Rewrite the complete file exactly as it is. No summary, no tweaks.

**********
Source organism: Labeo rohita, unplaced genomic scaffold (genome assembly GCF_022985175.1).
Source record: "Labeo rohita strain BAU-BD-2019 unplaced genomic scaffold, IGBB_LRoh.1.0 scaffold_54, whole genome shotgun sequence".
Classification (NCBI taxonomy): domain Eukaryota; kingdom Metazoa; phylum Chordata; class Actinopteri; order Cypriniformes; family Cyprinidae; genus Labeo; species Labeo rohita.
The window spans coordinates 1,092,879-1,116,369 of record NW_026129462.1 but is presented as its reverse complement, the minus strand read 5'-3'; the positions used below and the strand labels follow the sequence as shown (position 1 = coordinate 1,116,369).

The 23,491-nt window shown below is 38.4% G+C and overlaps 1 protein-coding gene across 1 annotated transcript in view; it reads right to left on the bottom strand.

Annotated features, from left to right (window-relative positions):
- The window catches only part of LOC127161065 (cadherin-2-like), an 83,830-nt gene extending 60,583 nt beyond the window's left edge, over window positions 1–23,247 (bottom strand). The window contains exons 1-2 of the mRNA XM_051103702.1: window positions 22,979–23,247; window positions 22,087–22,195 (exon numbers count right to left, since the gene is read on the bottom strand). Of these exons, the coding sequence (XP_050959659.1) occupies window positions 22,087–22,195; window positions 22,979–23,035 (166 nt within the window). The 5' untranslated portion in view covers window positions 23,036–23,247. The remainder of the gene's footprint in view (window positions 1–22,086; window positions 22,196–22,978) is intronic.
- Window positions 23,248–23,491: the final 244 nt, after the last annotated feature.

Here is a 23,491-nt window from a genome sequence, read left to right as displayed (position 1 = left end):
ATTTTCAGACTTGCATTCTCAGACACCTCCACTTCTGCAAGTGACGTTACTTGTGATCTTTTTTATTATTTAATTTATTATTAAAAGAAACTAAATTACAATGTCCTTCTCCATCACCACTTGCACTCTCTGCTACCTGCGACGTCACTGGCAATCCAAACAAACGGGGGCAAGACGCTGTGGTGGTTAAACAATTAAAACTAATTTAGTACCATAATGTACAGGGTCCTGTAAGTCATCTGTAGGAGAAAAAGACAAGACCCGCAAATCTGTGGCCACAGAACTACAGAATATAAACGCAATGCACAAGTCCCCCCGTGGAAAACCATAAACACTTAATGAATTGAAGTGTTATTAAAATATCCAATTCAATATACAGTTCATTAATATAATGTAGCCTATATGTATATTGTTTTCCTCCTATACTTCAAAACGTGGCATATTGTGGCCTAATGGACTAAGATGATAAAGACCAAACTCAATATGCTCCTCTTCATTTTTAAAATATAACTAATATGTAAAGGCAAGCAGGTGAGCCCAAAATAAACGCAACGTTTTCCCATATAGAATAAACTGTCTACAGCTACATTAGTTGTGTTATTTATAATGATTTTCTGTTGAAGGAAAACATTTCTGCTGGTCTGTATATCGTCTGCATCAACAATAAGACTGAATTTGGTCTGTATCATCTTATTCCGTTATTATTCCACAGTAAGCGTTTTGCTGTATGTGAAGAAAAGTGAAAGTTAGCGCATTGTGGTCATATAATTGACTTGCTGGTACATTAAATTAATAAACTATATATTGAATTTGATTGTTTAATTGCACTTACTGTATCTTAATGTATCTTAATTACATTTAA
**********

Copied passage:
Source organism: Labeo rohita, unplaced genomic scaffold (genome assembly GCF_022985175.1).
Source record: "Labeo rohita strain BAU-BD-2019 unplaced genomic scaffold, IGBB_LRoh.1.0 scaffold_54, whole genome shotgun sequence".
Classification (NCBI taxonomy): domain Eukaryota; kingdom Metazoa; phylum Chordata; class Actinopteri; order Cypriniformes; family Cyprinidae; genus Labeo; species Labeo rohita.
The window spans coordinates 1,092,879-1,116,369 of record NW_026129462.1 but is presented as its reverse complement, the minus strand read 5'-3'; the positions used below and the strand labels follow the sequence as shown (position 1 = coordinate 1,116,369).

The 23,491-nt window shown below is 38.4% G+C and overlaps 1 protein-coding gene across 1 annotated transcript in view; it reads right to left on the bottom strand.

Annotated features, from left to right (window-relative positions):
- The window catches only part of LOC127161065 (cadherin-2-like), an 83,830-nt gene extending 60,583 nt beyond the window's left edge, over window positions 1–23,247 (bottom strand). The window contains exons 1-2 of the mRNA XM_051103702.1: window positions 22,979–23,247; window positions 22,087–22,195 (exon numbers count right to left, since the gene is read on the bottom strand). Of these exons, the coding sequence (XP_050959659.1) occupies window positions 22,087–22,195; window positions 22,979–23,035 (166 nt within the window). The 5' untranslated portion in view covers window positions 23,036–23,247. The remainder of the gene's footprint in view (window positions 1–22,086; window positions 22,196–22,978) is intronic.
- Window positions 23,248–23,491: the final 244 nt, after the last annotated feature.

Here is a 23,491-nt window from a genome sequence, read left to right as displayed (position 1 = left end):
ATTTTCAGACTTGCATTCTCAGACACCTCCACTTCTGCAAGTGACGTTACTTGTGATCTTTTTTATTATTTAATTTATTATTAAAAGAAACTAAATTACAATGTCCTTCTCCATCACCACTTGCACTCTCTGCTACCTGCGACGTCACTGGCAATCCAAACAAACGGGGGCAAGACGCTGTGGTGGTTAAACAATTAAAACTAATTTAGTACCATAATGTACAGGGTCCTGTAAGTCATCTGTAGGAGAAAAAGACAAGACCCGCAAATCTGTGGCCACAGAACTACAGAATATAAACGCAATGCACAAGTCCCCCCGTGGAAAACCATAAACACTTAATGAATTGAAGTGTTATTAAAATATCCAATTCAATATACAGTTCATTAATATAATGTAGCCTATATGTATATTGTTTTCCTCCTATACTTCAAAACGTGGCATATTGTGGCCTAATGGACTAAGATGATAAAGACCAAACTCAATATGCTCCTCTTCATTTTTAAAATATAACTAATATGTAAAGGCAAGCAGGTGAGCCCAAAATAAACGCAACGTTTTCCCATATAGAATAAACTGTCTACAGCTACATTAGTTGTGTTATTTATAATGATTTTCTGTTGAAGGAAAACATTTCTGCTGGTCTGTATATCGTCTGCATCAACAATAAGACTGAATTTGGTCTGTATCATCTTATTCCGTTATTATTCCACAGTAAGCGTTTTGCTGTATGTGAAGAAAAGTGAAAGTTAGCGCATTGTGGTCATATAATTGACTTGCTGGTACATTAAATTAATAAACTATATATTGAATTTGATTGTTTAATTGCACTTACTGTATCTTAATGTATCTTAATTACATTTAA